Sanders Applauds Committee Passage of Transportation Bill with Major Investments in Vermont

WASHINGTON, July 30 – Sen. Bernie Sanders (I-Vt.) applauded the Senate Environment and Public Works Committee’s passage of a five-year, $287-billion transportation funding bill that includes more than $1.3 billion for Vermont to maintain its roads, bridges and transit systems. 

“It is no secret that our infrastructure is crumbling,” said Sen. Bernie Sanders (I-Vt.), who helped draft the bill as a member of the transportation subcommittee. “The American Society of Civil Engineers recently gave Vermont’s infrastructure a ‘C’ grade. One-quarter of our bridges are structurally deficient or functionally obsolete. Almost 30 percent of our roads are in poor or very poor condition.”

Sanders staved off proposals that could have resulted in steep cuts to Vermont’s funding. “My priority was to make sure Vermontcontinues to receive the federal resources it needs to improve our roads and bridges. I am very pleased this bill does just that.”  

The bill would provide at least $1.33 billion in federal highway aid from 2021 through 2025 to repair Vermont’s roads and bridges, an increase of 20 percent.

The bill incorporates several provisions authored by Sanders that would benefit Vermont, including: changes to help Vermont fund the operation of rural transit routes; making additional funding available for the state’s rail system; and a new $1 billion grant program to build a national network of recharging stations for electric vehicles. Sanders also supported the creation of programs to reduce transportation emissions and improve the resiliency of the state’s roads and bridges from extreme weather events like Tropical Storm Irene, which are expected to increase in frequency and intensity as a result of climate change.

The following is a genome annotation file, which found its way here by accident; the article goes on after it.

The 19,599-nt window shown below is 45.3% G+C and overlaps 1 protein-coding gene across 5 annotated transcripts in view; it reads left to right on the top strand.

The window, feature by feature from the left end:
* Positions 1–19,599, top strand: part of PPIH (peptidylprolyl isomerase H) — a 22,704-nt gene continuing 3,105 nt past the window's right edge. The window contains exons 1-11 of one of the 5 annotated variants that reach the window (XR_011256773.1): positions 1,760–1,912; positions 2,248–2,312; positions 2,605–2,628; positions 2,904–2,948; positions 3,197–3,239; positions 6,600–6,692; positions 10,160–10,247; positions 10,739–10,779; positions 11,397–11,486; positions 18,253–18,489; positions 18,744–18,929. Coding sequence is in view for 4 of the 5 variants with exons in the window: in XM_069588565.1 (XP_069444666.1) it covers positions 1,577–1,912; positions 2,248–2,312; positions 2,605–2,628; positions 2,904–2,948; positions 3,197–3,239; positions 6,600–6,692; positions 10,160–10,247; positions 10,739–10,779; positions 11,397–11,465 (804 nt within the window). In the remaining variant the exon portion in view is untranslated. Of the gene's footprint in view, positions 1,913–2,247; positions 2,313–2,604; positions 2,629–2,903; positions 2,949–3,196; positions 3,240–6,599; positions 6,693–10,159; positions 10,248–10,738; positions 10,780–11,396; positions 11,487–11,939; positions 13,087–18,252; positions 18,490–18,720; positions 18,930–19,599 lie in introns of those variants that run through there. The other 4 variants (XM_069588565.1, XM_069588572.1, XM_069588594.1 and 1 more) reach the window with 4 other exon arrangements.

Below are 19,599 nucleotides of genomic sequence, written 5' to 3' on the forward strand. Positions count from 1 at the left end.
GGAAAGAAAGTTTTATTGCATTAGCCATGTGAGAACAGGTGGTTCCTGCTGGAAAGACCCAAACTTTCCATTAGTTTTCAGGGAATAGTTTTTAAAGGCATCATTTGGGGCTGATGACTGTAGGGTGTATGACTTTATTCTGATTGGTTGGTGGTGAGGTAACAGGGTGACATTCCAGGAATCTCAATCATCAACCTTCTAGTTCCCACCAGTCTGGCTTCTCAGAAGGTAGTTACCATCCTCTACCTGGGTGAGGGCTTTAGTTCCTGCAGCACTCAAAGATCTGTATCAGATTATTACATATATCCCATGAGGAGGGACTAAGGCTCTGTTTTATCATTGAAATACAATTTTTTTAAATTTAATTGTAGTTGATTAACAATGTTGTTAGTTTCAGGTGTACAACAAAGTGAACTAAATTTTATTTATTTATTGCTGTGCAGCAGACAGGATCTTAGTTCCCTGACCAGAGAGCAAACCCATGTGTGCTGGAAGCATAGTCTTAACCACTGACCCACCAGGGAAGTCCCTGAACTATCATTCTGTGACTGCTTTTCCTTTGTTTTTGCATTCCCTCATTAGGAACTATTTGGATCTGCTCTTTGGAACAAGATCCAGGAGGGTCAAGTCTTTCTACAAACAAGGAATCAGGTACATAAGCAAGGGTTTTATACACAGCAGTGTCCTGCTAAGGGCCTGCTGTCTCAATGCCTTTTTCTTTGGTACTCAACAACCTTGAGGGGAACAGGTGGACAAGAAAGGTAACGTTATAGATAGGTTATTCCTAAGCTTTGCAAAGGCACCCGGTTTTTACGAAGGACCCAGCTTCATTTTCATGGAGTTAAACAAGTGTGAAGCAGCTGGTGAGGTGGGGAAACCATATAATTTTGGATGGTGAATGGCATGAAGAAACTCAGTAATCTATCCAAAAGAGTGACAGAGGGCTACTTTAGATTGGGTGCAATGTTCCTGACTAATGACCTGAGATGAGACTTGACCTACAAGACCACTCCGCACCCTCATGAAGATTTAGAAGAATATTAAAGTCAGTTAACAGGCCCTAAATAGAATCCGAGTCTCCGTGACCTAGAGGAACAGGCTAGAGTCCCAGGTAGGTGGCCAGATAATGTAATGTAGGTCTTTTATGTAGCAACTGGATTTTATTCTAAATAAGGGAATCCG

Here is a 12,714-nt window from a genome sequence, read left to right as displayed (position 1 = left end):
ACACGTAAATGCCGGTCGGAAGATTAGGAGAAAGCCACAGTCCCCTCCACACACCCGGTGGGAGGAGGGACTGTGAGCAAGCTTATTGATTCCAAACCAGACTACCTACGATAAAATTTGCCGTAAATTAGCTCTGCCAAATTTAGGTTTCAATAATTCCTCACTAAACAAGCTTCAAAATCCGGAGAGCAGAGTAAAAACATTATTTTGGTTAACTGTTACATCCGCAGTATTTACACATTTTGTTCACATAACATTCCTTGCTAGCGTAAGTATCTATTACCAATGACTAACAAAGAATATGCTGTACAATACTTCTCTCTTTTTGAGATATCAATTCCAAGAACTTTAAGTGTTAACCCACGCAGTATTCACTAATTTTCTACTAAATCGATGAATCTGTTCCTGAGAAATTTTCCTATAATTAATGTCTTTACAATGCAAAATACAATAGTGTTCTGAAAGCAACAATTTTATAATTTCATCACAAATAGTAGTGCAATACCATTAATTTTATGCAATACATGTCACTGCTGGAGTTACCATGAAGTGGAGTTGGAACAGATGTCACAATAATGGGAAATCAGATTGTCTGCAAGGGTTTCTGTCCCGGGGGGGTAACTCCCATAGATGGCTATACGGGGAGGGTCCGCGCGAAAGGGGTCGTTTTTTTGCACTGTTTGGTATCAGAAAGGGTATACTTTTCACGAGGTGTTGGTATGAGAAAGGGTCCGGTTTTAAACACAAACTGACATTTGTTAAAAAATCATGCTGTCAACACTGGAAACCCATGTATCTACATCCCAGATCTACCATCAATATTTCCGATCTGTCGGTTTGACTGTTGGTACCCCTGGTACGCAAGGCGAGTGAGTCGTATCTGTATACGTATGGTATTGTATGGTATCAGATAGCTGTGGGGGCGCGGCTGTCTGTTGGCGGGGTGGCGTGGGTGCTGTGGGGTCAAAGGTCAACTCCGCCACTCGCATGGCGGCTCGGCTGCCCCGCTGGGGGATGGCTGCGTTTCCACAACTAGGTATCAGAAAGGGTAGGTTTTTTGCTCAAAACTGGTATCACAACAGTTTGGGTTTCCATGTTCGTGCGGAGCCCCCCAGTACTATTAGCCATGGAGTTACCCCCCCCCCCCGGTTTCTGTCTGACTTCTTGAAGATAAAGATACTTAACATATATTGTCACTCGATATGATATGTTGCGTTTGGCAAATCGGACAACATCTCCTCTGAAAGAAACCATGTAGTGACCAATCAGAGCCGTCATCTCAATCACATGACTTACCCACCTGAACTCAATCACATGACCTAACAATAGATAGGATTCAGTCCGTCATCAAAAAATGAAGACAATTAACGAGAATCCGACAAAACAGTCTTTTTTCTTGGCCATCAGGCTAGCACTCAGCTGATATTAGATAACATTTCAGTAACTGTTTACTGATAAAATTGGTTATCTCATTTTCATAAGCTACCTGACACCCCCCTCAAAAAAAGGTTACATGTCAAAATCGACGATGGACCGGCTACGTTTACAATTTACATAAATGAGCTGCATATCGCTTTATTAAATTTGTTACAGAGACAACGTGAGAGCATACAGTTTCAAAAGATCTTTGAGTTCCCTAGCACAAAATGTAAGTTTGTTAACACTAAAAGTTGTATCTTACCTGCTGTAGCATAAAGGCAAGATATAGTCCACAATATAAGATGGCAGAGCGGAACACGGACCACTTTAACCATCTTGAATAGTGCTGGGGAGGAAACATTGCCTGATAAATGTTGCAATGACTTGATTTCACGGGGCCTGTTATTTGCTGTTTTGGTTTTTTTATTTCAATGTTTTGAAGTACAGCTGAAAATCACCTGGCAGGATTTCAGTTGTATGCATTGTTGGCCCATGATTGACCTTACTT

As ranking member of the Senate Budget Committee, Sanders noted that President Trump’s budget called for $87 billion in cut to infrastructure investments. “Trump campaigned on rebuilding our infrastructure, but is proposing cutting these programs after signing into a law a $2 trillion tax cut that overwhelmingly benefited the top 1 percent,” Sanders said.

“While this bill is a step forward, I would prefer to go much further,” Sanders said. He cited studies by the American Society of Civil Engineers that say we must double the current rate of spending in order to get our roads, bridges and transit to a state of good repair over the next ten years. “We can fix our roads, bridges and rapidly transform our infrastructure to aggressively tackle climate change—all while creating millions of good-paying jobs doing it.”